In the decades immediately following the close of the Second Vatican Council (1962-65), we witnessed an alarming deemphasis of doctrinal teaching in religious education in favor of an overly experiential approach. The result of this catechetical malfeasance was a generation-make that two generations-of poorly formed Catholics.
So while the feminists burned their bras and draft-dodgers burned their flags, catechists and pastors burned their Baltimore Catechisms, proclaiming liberation from the rote memorization of doctrinal formulas. But were we better off because of it? What were the fruits of the catechetical novelties of the 60s and 70s? Surely not practicing Catholics who know and love the Catholic faith.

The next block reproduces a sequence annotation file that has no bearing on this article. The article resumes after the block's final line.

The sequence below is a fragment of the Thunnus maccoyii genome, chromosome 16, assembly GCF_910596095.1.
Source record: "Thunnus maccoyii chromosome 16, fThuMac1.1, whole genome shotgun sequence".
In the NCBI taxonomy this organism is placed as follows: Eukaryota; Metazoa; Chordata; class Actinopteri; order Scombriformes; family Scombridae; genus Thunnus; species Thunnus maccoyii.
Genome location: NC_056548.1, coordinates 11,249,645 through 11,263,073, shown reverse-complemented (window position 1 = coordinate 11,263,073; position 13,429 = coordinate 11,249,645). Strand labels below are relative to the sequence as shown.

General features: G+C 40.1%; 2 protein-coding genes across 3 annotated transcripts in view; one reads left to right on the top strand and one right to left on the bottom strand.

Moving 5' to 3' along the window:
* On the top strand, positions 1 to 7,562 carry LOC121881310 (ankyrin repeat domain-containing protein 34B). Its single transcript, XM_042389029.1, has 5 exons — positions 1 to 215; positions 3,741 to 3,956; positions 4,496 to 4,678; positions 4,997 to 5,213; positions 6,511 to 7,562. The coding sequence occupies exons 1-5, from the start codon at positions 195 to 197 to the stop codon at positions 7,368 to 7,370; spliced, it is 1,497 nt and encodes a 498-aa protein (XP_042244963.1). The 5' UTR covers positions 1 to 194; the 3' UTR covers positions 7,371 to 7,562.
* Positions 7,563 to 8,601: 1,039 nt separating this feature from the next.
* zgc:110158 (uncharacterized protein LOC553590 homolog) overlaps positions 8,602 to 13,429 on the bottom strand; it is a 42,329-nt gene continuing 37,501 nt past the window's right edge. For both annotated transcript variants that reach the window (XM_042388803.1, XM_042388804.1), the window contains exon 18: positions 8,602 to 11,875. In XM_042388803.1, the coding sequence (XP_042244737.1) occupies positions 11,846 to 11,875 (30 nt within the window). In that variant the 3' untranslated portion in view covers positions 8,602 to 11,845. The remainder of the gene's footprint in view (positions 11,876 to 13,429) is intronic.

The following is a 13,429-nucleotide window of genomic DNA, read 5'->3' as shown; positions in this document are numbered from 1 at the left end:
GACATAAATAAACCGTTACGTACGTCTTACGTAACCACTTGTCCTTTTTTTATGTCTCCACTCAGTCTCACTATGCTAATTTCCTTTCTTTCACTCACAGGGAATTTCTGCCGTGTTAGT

Leon Suprenant goes on with the necessary caveats about memorization without a relationship with Christ and then quotes Church documents on the subject.
Archbishop Dolan tells the story of somebody he grew up with who was saved by the Baltimore Catechism. This man had become seriously drug addicted and the person he was with decided that they might as well just overdose themselves if they had no reason to go on living. That .unless he could come up with any reason to go on living he would just fix up an overdose. After some thought Dolan’s school friend replied "God made me to know Him, to love Him, and to serve Him in this world, and to be happy with Him for ever in heaven." This was enough to deter both of them.
Now I wonder how many people’s lives were saved by a felt banner?